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ABSTRACT: (See the Editorial Commentary by Kuritzkes et al, on pages 876–7.) We systematically reviewed studies of the virological efficacy of the 4 new tenofovir (TDF)-containing regimens recommended for initial antiretroviral (ARV) therapy in the 2010 World Health Organization ARV Treatment Guidelines. Thirty-three studies assessed the efficacy of 1 or more TDF-containing regimens: TDF/lamivudine (3TC)/nevirapine (NVP) (n = 3), TDF/ emtricitabine (FTC)/NVP (n = 9), TDF/3TC/efavirenz (EFV) (n = 6), and TDF/FTC/EFV (n = 19). TDF/3TC/NVP was the least well-studied and appeared the least efficacious of the 4 regimens. In 2 comparative studies, TDF/3TC/NVP was associated with significantly more virological failure than AZT/3TC/NVP; a third study was terminated prematurely because of early virological failure. TDF/FTC/NVP was either equivalent or inferior to its comparator arms. TDF/3TC/EFV was equivalent to its comparator arms. TDF/FTC/EFV was equivalent or superior to its comparator arms. Possible explanations for these findings include the greater antiviral activity of EFV versus NVP and longer intracellular half-life of FTC-triphosphate versus 3TC-triphosphate. Further study of TDF/3TC/NVP is required before it is widely deployed for initial ARV therapy.Clinical Infectious Diseases 03/2012; 54(6):862-75. DOI:10.1093/cid/cir1034 · 9.42 Impact Factor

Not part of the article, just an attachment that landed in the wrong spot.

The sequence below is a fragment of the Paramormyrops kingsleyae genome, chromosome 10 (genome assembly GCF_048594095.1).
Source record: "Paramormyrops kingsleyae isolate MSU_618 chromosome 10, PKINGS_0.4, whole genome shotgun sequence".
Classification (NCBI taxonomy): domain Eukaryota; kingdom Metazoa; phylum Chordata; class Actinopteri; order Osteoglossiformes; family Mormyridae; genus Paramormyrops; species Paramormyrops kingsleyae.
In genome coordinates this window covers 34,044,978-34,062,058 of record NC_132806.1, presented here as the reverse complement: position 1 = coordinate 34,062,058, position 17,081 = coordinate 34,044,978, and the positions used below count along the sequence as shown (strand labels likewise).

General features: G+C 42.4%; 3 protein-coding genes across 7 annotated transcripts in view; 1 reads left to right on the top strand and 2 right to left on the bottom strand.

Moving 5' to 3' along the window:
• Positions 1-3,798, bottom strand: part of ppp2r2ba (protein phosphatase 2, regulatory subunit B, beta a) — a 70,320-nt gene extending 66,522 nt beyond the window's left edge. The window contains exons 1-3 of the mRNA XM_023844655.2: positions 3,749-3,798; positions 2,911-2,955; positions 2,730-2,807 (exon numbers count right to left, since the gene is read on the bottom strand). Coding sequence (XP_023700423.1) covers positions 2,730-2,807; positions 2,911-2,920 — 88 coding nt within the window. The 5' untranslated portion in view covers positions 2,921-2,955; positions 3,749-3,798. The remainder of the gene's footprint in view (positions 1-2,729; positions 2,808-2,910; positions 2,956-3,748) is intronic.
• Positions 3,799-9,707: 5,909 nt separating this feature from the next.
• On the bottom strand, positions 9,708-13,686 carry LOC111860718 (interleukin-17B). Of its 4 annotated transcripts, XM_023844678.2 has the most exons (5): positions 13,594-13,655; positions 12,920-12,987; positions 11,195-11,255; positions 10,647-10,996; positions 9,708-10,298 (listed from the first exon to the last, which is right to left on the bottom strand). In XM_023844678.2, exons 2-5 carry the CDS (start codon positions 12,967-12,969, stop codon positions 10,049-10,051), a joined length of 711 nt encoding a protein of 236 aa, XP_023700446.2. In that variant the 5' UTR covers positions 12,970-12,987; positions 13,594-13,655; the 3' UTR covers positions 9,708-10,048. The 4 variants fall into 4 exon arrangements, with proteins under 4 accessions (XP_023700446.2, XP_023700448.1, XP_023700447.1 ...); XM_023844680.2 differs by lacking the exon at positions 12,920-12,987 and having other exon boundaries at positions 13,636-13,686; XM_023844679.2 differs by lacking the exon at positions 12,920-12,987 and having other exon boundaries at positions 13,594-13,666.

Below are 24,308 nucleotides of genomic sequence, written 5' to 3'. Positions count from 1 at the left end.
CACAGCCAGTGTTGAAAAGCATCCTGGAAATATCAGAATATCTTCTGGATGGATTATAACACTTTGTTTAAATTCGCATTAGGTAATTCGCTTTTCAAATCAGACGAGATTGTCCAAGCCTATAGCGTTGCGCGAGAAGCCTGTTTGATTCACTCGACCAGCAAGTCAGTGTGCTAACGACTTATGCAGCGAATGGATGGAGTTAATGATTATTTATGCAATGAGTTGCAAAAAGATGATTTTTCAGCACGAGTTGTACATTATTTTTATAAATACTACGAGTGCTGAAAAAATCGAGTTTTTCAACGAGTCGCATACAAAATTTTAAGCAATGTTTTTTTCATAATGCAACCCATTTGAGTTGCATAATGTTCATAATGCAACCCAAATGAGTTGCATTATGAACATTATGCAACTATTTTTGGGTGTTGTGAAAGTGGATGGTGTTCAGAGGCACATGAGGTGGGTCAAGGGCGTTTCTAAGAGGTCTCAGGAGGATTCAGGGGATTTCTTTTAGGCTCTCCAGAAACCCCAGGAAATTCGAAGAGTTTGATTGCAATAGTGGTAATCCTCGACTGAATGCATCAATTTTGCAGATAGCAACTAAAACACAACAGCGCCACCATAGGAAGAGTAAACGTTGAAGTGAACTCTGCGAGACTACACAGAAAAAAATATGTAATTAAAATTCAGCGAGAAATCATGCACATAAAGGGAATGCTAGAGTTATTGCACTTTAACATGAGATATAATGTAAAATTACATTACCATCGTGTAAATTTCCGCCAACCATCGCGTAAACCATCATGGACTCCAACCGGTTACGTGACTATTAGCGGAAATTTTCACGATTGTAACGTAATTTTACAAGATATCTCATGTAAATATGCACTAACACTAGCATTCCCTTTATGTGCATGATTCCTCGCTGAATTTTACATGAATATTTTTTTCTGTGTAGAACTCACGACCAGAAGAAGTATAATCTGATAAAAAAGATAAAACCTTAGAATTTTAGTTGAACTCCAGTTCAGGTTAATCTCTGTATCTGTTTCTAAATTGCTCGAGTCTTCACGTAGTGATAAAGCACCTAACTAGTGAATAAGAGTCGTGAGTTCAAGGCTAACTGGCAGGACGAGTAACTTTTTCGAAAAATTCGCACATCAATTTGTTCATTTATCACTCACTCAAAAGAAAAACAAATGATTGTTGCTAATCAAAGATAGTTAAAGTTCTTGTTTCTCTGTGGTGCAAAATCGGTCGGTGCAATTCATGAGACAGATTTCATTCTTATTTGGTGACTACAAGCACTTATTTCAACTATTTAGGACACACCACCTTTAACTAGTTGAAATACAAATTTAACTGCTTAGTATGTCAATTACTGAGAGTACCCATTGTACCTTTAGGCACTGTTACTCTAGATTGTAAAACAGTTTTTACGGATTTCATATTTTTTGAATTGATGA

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ABSTRACT: Lersivirine is a next-generation non-nucleoside reverse transcriptase inhibitor (NNRTI) with a unique resistance profile that exhibits potent antiretroviral activity against wild-type human immunodeficiency virus and clinically relevant NNRTI-resistant strains. Results from in vitro and in vivo investigations suggest that lersivirine is a cytochrome P450 (CYP3A4) inducer that is metabolized by CYP3A4 and uridine diphosphate glucuronosyltransferase (UGT) 2B7. In order to formally assess the effects of lersivirine on CYP3A4 metabolism and/or glucuronidation, we performed studies aimed at investigating the effects of lersivirine co-administration on the pharmacokinetics (PK) of midazolam, ethinylestradiol and levonorgestrel. Two drug-drug interaction studies were performed. Healthy subjects were co-administered (1) single dose midazolam, a prototypical CYP3A4 substrate, followed by 14 days of lersivirine twice daily with single dose midazolam on the final day of lersivirine dosing or (2) 10 days of once-daily (QD) lersivirine and QD oral contraceptives (OCs; ethinylestradiol and levonorgestrel), substrates for CYP3A4, UGT2B7, and/or P-glycoprotein. The effects of co-administration on the PK parameters of midazolam and OCs were assessed. At clinically relevant lersivirine doses (500-1,000 mg total daily dose), the mean plasma exposure of midazolam was reduced in a dose-dependent manner by 20-36 %. Co-administration of lersivirine 1,000 mg QD with OCs had minor PK effects, increasing ethinylestradiol exposure by 10 % and reducing levonorgestrel exposure by 13 %. These data further support previous observations that lersivirine is a weak CYP3A4 inducer, a weak inhibitor of glucuronidation, and a P-glycoprotein inhibitor. In both studies, lersivirine appeared to have a good safety and tolerability profile.European Journal of Clinical Pharmacology 04/2012; 68(11):1567-72. DOI:10.1007/s00228-012-1287-5 · 2.70 Impact Factor